Harbour’s scanner exposes smuggling

File photo: Tote Inc

File photo: Tote Inc

Published Oct 19, 2015


Durban - South African customs officials have seized contraband worth R49 million including drugs, wildlife and counterfeit clothing smuggled through Durban Harbour in the past six months.

The secret weapon in customs’ arsenal is the new, hi-tech cargo container scanner which, through its X-ray capabilities, is able to see what is in containers without the need to open them.

The scanner, which has been used in the Durban Harbour for a year, has revolutionised the way they investigate suspicious containers – because customs officials no longer have to physically open them to see if it contains contraband.

Since April, the SA Revenue Service (Sars) customs officials have made 106 seizures and have confiscated contraband that included alcohol, vehicles and cigarettes.

The biggest seizures were for counterfeit goods that amounted to R44.1 million followed by narcotics, R378 000 and alcohol, R374 000.

Since April last year 24.3kg of narcotics valued at R30.2m were seized.

Sars spokesman, Luther Lebelo, said the new scanners – one was deployed in Cape Town Harbour in July – could show the difference between 40 different types of materials such aluminium, steel, plastic and organic.

The scanners are also able to detect if radioactive material is being smuggled and can see through up to 380mm of solid steel, making it very hard for smugglers to hide contraband.

“From a business perspective, if customs were to unpack suspicious containers, we could do three a day. We are now aiming to do 100 inspections a day on a highly targeted and non-intrusive basis. From start to finish, we can scan in under 12 minutes,” Lebelo said.

“This new system also helps increase audit-ability because it is now highly integrated and centrally available over the Sars network, customs has the ability to investigate cases, re-investigate cases, check for quality control, interrogate findings, and we can also tell who did what, which cannot be done at the moment. These are the big benefits,” he said.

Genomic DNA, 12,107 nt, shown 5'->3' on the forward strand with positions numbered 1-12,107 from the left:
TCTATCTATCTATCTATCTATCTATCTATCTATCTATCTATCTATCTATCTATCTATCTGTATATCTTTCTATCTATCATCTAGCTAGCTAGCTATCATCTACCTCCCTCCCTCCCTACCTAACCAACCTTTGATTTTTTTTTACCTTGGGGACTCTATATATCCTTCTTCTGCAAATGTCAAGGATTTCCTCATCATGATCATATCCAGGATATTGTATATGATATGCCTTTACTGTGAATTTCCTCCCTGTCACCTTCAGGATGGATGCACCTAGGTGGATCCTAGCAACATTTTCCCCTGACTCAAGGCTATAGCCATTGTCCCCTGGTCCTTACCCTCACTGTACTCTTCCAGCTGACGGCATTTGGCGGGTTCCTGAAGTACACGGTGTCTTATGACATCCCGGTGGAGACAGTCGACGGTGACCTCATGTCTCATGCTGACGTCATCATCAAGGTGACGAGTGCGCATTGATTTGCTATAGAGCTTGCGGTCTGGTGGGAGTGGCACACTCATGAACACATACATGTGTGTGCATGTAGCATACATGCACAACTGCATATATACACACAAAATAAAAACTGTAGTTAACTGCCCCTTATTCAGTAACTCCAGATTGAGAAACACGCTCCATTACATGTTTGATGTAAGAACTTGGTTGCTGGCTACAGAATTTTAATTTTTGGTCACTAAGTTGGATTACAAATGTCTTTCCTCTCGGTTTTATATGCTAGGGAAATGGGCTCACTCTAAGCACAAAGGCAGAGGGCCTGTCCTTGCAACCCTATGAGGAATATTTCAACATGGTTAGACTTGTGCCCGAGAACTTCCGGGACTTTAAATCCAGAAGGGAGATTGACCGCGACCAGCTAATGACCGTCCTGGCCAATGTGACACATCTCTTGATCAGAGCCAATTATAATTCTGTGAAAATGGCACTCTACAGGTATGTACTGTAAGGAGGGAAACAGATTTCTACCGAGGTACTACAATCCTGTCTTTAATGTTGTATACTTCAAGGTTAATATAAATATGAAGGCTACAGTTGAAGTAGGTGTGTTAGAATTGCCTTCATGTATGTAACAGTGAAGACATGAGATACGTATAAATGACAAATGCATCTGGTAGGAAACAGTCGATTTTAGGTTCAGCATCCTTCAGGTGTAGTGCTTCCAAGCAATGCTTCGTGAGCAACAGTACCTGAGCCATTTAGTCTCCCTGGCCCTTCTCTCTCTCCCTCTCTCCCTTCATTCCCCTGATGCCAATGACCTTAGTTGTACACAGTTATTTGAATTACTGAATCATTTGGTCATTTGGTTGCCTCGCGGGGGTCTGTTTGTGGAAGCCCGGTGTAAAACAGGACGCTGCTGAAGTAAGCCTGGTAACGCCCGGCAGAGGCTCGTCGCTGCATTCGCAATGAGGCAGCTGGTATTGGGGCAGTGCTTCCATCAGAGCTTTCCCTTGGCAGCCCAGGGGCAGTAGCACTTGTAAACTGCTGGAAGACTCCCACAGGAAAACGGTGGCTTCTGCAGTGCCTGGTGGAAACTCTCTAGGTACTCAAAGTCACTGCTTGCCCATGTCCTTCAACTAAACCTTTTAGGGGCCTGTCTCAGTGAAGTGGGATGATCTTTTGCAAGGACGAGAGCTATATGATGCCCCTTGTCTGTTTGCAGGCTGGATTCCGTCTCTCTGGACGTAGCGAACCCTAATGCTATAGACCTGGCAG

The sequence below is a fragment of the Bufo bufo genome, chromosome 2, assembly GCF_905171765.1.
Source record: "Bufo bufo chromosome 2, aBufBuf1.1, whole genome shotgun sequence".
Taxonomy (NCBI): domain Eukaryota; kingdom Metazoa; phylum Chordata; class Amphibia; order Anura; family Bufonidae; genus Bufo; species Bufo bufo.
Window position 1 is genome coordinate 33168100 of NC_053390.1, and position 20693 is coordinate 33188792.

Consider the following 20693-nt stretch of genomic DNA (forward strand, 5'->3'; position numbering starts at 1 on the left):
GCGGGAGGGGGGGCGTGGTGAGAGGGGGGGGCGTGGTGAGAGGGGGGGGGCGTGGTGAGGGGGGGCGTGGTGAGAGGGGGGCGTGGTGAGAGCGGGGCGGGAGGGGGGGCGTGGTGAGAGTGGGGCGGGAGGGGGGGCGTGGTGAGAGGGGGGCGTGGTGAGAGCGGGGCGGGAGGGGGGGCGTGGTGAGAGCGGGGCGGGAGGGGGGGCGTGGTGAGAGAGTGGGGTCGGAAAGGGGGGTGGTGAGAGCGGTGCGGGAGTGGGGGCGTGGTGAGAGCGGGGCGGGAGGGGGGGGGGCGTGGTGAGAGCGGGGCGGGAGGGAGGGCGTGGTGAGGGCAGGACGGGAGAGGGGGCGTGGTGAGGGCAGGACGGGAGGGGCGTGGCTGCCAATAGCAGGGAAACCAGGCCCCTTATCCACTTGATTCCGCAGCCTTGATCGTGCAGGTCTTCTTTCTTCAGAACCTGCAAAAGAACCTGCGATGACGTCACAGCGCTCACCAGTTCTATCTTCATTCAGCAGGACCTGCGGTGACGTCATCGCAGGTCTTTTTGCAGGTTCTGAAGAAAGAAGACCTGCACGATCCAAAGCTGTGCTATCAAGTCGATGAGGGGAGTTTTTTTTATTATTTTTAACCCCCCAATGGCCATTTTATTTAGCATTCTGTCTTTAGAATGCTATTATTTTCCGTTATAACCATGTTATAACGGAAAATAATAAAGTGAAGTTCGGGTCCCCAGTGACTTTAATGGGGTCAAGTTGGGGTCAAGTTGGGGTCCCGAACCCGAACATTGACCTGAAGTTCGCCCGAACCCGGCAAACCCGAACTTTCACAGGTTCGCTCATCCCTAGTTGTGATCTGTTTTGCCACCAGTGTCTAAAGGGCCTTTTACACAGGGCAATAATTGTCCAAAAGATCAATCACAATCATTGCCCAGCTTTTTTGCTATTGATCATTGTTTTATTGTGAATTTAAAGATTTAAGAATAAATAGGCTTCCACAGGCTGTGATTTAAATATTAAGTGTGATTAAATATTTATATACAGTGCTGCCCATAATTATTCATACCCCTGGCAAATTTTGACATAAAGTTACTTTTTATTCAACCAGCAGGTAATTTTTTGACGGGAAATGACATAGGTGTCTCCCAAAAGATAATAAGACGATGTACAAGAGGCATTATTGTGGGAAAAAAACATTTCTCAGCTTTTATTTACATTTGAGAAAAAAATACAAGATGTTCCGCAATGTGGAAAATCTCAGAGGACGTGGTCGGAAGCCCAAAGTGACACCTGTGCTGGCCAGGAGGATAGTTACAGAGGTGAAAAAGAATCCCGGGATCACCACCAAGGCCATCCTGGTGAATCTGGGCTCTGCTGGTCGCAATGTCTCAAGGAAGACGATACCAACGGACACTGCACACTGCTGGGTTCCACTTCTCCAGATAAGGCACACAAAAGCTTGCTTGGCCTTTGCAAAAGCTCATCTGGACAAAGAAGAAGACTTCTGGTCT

Lebelo said that for every single scan that customs did, they opened a case, did the scan, verified the result, generated a marked-up image, and then managed the findings – in the case of a hit.

“The new, integrated scanning process also eliminates fraud, theft and bribery, because all actions are recorded as cases,” he said.

Durban is one of the busiest ports in Africa, handling more than 80 million tons of cargo a year.

A police source, who cannot be named, but has intimate knowledge of the port operation, said the position of the port and its network and trains and trucks made it a favourite for smugglers.

The source said that, unlike other ports of entry such as airports and border crossings, investigators had to rely on instinct and luck much of the time.

“Even with the new scanners they can only do a limited number of scans a day.

“Thousands of containers leave the port every week and you will not be able to check every one of them.

“That is the challenge we have. The scanners make it easier, but sometimes we are able to make busts just on pure instinct and experience from other busts,” the source said.

April to October 13, 2015… Sars Customs seized:

Clothing & textile R648 092

Cigarettes R3 100

Counterfeit goods R44 105 342

Vehicles R65 519

Alcohol R374 816

Narcotics R378 793

Wildlife: 274 items of abalone and 102 items of shells +/- R50 000

Ivory: 35 Items – bangles, elephant tusk +/- R35 000

Other (cellphones, light bulbs etc) R1 253 202

Daily News

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